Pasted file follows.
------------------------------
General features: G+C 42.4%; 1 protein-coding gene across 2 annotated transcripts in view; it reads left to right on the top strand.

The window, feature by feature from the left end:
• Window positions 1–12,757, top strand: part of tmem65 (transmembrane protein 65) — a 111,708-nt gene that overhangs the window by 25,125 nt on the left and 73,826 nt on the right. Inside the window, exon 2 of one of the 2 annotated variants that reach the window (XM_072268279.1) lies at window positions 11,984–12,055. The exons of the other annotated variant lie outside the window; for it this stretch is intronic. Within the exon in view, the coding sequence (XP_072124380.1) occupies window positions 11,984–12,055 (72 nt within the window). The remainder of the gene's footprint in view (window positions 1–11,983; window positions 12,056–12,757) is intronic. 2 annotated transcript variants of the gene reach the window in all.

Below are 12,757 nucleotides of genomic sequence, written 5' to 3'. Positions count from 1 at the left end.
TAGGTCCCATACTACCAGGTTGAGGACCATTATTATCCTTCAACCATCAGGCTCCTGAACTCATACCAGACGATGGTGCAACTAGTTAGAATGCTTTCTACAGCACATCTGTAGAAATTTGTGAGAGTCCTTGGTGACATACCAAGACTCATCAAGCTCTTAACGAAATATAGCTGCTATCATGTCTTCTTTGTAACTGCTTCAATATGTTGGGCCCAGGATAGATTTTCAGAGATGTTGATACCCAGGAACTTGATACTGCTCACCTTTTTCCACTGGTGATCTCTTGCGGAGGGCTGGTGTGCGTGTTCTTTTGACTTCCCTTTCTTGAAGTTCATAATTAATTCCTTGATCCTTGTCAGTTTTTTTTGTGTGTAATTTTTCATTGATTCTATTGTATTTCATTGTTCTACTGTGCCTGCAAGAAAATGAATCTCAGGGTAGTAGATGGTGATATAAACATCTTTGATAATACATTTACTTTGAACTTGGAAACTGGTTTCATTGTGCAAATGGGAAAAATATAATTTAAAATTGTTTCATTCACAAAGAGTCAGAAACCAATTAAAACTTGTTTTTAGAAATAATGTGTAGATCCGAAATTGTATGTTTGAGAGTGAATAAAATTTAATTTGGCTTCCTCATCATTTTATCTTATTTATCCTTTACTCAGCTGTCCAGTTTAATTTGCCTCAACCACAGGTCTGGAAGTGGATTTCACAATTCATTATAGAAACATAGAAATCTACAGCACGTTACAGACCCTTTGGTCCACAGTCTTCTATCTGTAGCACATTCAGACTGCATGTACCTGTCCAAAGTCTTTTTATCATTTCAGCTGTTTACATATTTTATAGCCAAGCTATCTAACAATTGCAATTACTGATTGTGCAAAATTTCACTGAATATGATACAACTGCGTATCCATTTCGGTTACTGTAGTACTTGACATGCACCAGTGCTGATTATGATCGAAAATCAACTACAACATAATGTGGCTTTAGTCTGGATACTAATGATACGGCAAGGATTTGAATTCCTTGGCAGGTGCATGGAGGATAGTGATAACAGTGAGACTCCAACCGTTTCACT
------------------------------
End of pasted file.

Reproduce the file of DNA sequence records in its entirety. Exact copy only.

General features: G+C 42.4%; 1 protein-coding gene across 2 annotated transcripts in view; it reads left to right on the top strand.

The window, feature by feature from the left end:
• Window positions 1–12,757, top strand: part of tmem65 (transmembrane protein 65) — a 111,708-nt gene that overhangs the window by 25,125 nt on the left and 73,826 nt on the right. Inside the window, exon 2 of one of the 2 annotated variants that reach the window (XM_072268279.1) lies at window positions 11,984–12,055. The exons of the other annotated variant lie outside the window; for it this stretch is intronic. Within the exon in view, the coding sequence (XP_072124380.1) occupies window positions 11,984–12,055 (72 nt within the window). The remainder of the gene's footprint in view (window positions 1–11,983; window positions 12,056–12,757) is intronic. 2 annotated transcript variants of the gene reach the window in all.

Below are 12,757 nucleotides of genomic sequence, written 5' to 3'. Positions count from 1 at the left end.
TAGGTCCCATACTACCAGGTTGAGGACCATTATTATCCTTCAACCATCAGGCTCCTGAACTCATACCAGACGATGGTGCAACTAGTTAGAATGCTTTCTACAGCACATCTGTAGAAATTTGTGAGAGTCCTTGGTGACATACCAAGACTCATCAAGCTCTTAACGAAATATAGCTGCTATCATGTCTTCTTTGTAACTGCTTCAATATGTTGGGCCCAGGATAGATTTTCAGAGATGTTGATACCCAGGAACTTGATACTGCTCACCTTTTTCCACTGGTGATCTCTTGCGGAGGGCTGGTGTGCGTGTTCTTTTGACTTCCCTTTCTTGAAGTTCATAATTAATTCCTTGATCCTTGTCAGTTTTTTTTGTGTGTAATTTTTCATTGATTCTATTGTATTTCATTGTTCTACTGTGCCTGCAAGAAAATGAATCTCAGGGTAGTAGATGGTGATATAAACATCTTTGATAATACATTTACTTTGAACTTGGAAACTGGTTTCATTGTGCAAATGGGAAAAATATAATTTAAAATTGTTTCATTCACAAAGAGTCAGAAACCAATTAAAACTTGTTTTTAGAAATAATGTGTAGATCCGAAATTGTATGTTTGAGAGTGAATAAAATTTAATTTGGCTTCCTCATCATTTTATCTTATTTATCCTTTACTCAGCTGTCCAGTTTAATTTGCCTCAACCACAGGTCTGGAAGTGGATTTCACAATTCATTATAGAAACATAGAAATCTACAGCACGTTACAGACCCTTTGGTCCACAGTCTTCTATCTGTAGCACATTCAGACTGCATGTACCTGTCCAAAGTCTTTTTATCATTTCAGCTGTTTACATATTTTATAGCCAAGCTATCTAACAATTGCAATTACTGATTGTGCAAAATTTCACTGAATATGATACAACTGCGTATCCATTTCGGTTACTGTAGTACTTGACATGCACCAGTGCTGATTATGATCGAAAATCAACTACAACATAATGTGGCTTTAGTCTGGATACTAATGATACGGCAAGGATTTGAATTCCTTGGCAGGTGCATGGAGGATAGTGATAACAGTGAGACTCCAACCGTTTCACT